Avoiding Gender Disparity in Remote Work
While some people thrive working from home, it's taking a mental toll on mothers. Could a return to in-person work be the answer?
Many employers have found to their surprise that remote work offers productivity and savings. Why return to the office, and continue paying that pricey lease, when your employees are just as productive from home? I can already hear the groan of discontent from parents around the country — particularly mothers. Indeed, studies have found that mothers suffer a gender disadvantage in the remote work environment. They are more likely to work with their children present. Their household chores increase when they work from home. They are more likely to report depression, anxiety and loneliness than their husbands.
Regardless of how attentive their husbands are to the gender imbalance in child-rearing, the fact is that mothers of young and school-aged children tend to be the primary caregiver. They have found it more difficult to manage their maternal and remote work responsibilities during the health crisis.
Employers who decide to continue the experiment with remote work after the global health crisis must avoid contributing to this gender disparity. My research and discussions with mothers reveal a singular finding about how to close the gender gap from remote work: Remote work should be an option, not a requirement.
A case for in-person work
Just as parents realized they relied on school as a form of daycare, mothers have come to realize that they rely on in-person work as a break from their domestic roles. A study by Yale University found that mothers suffered the most due to the clash between the domestic and career roles while working from home. Going to work creates a clear demarcation between these roles.
One friend, I’ll call her M., recently took mental leave because she found the demands of remote work and child rearing too overwhelming. “I found myself scolding my kids simply because they wanted to spend time with me. They are still too young to realize that they were interrupting my work.” M. is fortunate enough to have the option of paid leave. Now she’s afraid that her firm might decide to require remote work post-health-crisis. “I cannot wait to go back to the office, and I’m not sure if I can stay at home if we go full remote.”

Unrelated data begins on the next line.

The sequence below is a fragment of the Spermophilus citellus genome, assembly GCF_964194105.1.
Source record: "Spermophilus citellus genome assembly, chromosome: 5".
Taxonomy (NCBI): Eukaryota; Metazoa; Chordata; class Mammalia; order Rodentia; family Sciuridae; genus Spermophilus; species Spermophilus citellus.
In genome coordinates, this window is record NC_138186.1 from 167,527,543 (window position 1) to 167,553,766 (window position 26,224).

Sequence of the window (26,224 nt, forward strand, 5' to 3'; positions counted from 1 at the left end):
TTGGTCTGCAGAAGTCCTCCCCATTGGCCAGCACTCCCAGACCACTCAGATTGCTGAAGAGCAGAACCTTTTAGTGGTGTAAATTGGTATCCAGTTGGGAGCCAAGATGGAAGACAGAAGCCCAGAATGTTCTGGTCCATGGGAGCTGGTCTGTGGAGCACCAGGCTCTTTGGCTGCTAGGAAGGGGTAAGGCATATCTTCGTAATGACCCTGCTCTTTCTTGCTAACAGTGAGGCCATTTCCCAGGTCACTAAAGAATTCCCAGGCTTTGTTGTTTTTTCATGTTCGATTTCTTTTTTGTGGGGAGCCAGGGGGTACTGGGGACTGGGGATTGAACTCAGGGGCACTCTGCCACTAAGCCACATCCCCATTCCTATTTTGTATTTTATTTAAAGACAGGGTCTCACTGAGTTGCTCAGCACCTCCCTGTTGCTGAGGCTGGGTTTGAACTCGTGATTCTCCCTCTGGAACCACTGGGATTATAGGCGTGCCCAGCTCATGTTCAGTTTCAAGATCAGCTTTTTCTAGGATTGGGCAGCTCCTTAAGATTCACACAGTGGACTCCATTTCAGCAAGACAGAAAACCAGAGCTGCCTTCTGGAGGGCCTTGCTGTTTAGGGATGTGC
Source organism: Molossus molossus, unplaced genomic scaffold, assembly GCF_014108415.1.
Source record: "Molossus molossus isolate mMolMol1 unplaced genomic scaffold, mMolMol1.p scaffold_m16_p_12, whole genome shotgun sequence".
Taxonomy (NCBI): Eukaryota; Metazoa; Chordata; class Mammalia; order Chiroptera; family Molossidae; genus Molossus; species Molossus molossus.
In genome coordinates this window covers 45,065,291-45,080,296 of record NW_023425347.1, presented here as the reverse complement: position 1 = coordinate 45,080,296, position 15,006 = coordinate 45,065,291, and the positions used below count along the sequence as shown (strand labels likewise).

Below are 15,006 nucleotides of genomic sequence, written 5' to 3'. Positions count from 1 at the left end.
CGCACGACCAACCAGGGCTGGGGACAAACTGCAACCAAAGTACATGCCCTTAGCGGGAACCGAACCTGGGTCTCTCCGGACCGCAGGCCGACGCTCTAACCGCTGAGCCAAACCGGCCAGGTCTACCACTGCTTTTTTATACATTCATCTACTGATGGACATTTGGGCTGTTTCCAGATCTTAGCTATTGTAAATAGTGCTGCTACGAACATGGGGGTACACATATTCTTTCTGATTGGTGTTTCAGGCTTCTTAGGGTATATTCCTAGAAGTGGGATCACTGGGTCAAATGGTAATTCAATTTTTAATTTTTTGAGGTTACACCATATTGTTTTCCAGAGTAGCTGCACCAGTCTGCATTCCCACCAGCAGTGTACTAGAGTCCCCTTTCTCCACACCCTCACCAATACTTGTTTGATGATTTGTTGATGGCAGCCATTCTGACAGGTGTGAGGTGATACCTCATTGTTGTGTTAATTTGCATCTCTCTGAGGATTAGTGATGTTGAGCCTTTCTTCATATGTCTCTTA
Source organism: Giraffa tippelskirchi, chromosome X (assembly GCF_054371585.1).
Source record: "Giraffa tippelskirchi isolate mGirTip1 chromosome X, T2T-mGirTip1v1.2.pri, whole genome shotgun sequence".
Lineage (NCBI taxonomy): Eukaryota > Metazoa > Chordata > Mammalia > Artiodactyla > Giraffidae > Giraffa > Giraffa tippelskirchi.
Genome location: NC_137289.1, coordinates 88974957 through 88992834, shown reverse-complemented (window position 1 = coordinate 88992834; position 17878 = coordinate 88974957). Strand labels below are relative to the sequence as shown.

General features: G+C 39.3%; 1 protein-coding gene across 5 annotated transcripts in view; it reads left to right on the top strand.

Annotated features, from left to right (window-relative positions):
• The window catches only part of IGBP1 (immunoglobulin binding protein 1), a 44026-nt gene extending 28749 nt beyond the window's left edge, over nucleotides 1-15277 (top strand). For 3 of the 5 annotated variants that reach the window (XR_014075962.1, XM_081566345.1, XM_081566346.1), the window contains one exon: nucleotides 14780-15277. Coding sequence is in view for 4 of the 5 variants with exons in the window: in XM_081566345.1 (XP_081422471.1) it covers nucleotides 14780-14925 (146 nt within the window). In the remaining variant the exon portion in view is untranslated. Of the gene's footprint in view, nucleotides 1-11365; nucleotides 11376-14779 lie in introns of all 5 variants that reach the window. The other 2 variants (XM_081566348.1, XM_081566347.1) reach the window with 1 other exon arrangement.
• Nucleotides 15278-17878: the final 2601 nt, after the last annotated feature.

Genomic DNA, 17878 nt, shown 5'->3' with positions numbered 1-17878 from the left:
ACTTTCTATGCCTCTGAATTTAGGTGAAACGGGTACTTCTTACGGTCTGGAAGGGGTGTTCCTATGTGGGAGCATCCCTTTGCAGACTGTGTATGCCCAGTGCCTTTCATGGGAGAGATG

The allure of going remote for some businesses is obvious. Firms can save significantly on fixed overhead costs if they downsize or even eliminate their office space entirely. Indeed, many firms are considering going hybrid — placing some of their workforce in-person and the rest remaining at home. Employers are conducting occupational analyses to determine who will stay remote and who will return to work.
Related: The Motherhood Recession
Pressures on mothers
Employers should also consider the gender factor. Some accommodations should be made for mothers (and anyone else, frankly) experiencing difficulties with remote work. They should have the option to return to work even if their positions have been deemed suitable for working remote.
It’s important to note that this problem will not just go away when children return to school after the health crisis. Mothers of young children will continue to care for their children at home. Many parents will decide, regardless of the distress, to save on the costs of childcare and aftercare if at least one parent is working from home.
This is not just a matter of accommodating subjective preferences. The research shows significant mental health problems for many mothers working remotely due to the health crisis. Remote work has altered the work-life balance for many mothers in ways they never envisioned, and employers considering a permanent or hybrid remote work approach must keep mothers in mind.
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